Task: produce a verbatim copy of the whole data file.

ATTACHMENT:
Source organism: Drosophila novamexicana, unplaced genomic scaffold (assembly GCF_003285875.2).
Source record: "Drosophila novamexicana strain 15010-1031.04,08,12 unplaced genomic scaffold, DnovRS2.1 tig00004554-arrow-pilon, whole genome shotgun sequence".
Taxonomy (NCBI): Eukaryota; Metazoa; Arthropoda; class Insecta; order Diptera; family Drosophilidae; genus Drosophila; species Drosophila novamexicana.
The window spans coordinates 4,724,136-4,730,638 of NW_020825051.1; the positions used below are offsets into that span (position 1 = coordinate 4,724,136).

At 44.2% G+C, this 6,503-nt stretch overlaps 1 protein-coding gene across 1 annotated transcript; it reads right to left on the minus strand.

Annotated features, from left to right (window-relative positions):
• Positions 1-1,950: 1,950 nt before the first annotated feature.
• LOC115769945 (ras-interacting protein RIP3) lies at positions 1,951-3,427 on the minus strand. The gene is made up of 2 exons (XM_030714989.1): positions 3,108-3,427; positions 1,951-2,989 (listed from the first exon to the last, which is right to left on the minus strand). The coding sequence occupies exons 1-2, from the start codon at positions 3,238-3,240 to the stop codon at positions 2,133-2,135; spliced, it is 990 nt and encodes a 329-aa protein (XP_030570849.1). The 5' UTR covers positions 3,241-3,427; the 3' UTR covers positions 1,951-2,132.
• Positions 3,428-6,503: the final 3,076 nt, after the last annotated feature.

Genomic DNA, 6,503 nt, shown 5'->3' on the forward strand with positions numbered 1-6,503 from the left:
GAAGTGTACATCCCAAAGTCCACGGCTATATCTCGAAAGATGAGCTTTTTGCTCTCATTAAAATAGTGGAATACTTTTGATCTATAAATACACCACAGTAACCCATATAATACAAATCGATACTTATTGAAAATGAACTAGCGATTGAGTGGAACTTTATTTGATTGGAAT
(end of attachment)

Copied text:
Source organism: Drosophila novamexicana, unplaced genomic scaffold (assembly GCF_003285875.2).
Source record: "Drosophila novamexicana strain 15010-1031.04,08,12 unplaced genomic scaffold, DnovRS2.1 tig00004554-arrow-pilon, whole genome shotgun sequence".
Taxonomy (NCBI): Eukaryota; Metazoa; Arthropoda; class Insecta; order Diptera; family Drosophilidae; genus Drosophila; species Drosophila novamexicana.
The window spans coordinates 4,724,136-4,730,638 of NW_020825051.1; the positions used below are offsets into that span (position 1 = coordinate 4,724,136).

At 44.2% G+C, this 6,503-nt stretch overlaps 1 protein-coding gene across 1 annotated transcript; it reads right to left on the minus strand.

Annotated features, from left to right (window-relative positions):
• Positions 1-1,950: 1,950 nt before the first annotated feature.
• LOC115769945 (ras-interacting protein RIP3) lies at positions 1,951-3,427 on the minus strand. The gene is made up of 2 exons (XM_030714989.1): positions 3,108-3,427; positions 1,951-2,989 (listed from the first exon to the last, which is right to left on the minus strand). The coding sequence occupies exons 1-2, from the start codon at positions 3,238-3,240 to the stop codon at positions 2,133-2,135; spliced, it is 990 nt and encodes a 329-aa protein (XP_030570849.1). The 5' UTR covers positions 3,241-3,427; the 3' UTR covers positions 1,951-2,132.
• Positions 3,428-6,503: the final 3,076 nt, after the last annotated feature.

Genomic DNA, 6,503 nt, shown 5'->3' on the forward strand with positions numbered 1-6,503 from the left:
GAAGTGTACATCCCAAAGTCCACGGCTATATCTCGAAAGATGAGCTTTTTGCTCTCATTAAAATAGTGGAATACTTTTGATCTATAAATACACCACAGTAACCCATATAATACAAATCGATACTTATTGAAAATGAACTAGCGATTGAGTGGAACTTTATTTGATTGGAAT